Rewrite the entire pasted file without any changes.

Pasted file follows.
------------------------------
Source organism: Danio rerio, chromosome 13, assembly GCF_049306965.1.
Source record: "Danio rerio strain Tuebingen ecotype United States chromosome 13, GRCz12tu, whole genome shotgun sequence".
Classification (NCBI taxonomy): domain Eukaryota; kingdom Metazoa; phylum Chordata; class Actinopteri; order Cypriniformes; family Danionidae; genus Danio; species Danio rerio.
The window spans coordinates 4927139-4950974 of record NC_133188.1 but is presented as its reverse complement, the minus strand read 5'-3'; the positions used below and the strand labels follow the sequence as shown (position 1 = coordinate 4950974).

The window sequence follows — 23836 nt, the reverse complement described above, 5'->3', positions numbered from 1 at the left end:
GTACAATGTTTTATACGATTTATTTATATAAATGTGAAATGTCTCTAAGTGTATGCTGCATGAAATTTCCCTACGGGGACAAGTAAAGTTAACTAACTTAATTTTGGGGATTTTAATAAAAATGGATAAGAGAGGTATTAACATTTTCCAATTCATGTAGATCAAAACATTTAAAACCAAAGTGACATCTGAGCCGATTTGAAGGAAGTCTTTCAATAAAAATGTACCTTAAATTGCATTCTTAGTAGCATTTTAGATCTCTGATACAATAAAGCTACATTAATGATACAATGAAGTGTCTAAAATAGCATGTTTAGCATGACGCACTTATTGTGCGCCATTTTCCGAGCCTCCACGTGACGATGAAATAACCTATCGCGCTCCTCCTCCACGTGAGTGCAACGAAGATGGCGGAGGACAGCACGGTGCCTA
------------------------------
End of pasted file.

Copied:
Source organism: Danio rerio, chromosome 13, assembly GCF_049306965.1.
Source record: "Danio rerio strain Tuebingen ecotype United States chromosome 13, GRCz12tu, whole genome shotgun sequence".
Classification (NCBI taxonomy): domain Eukaryota; kingdom Metazoa; phylum Chordata; class Actinopteri; order Cypriniformes; family Danionidae; genus Danio; species Danio rerio.
The window spans coordinates 4927139-4950974 of record NC_133188.1 but is presented as its reverse complement, the minus strand read 5'-3'; the positions used below and the strand labels follow the sequence as shown (position 1 = coordinate 4950974).

The window sequence follows — 23836 nt, the reverse complement described above, 5'->3', positions numbered from 1 at the left end:
GTACAATGTTTTATACGATTTATTTATATAAATGTGAAATGTCTCTAAGTGTATGCTGCATGAAATTTCCCTACGGGGACAAGTAAAGTTAACTAACTTAATTTTGGGGATTTTAATAAAAATGGATAAGAGAGGTATTAACATTTTCCAATTCATGTAGATCAAAACATTTAAAACCAAAGTGACATCTGAGCCGATTTGAAGGAAGTCTTTCAATAAAAATGTACCTTAAATTGCATTCTTAGTAGCATTTTAGATCTCTGATACAATAAAGCTACATTAATGATACAATGAAGTGTCTAAAATAGCATGTTTAGCATGACGCACTTATTGTGCGCCATTTTCCGAGCCTCCACGTGACGATGAAATAACCTATCGCGCTCCTCCTCCACGTGAGTGCAACGAAGATGGCGGAGGACAGCACGGTGCCTA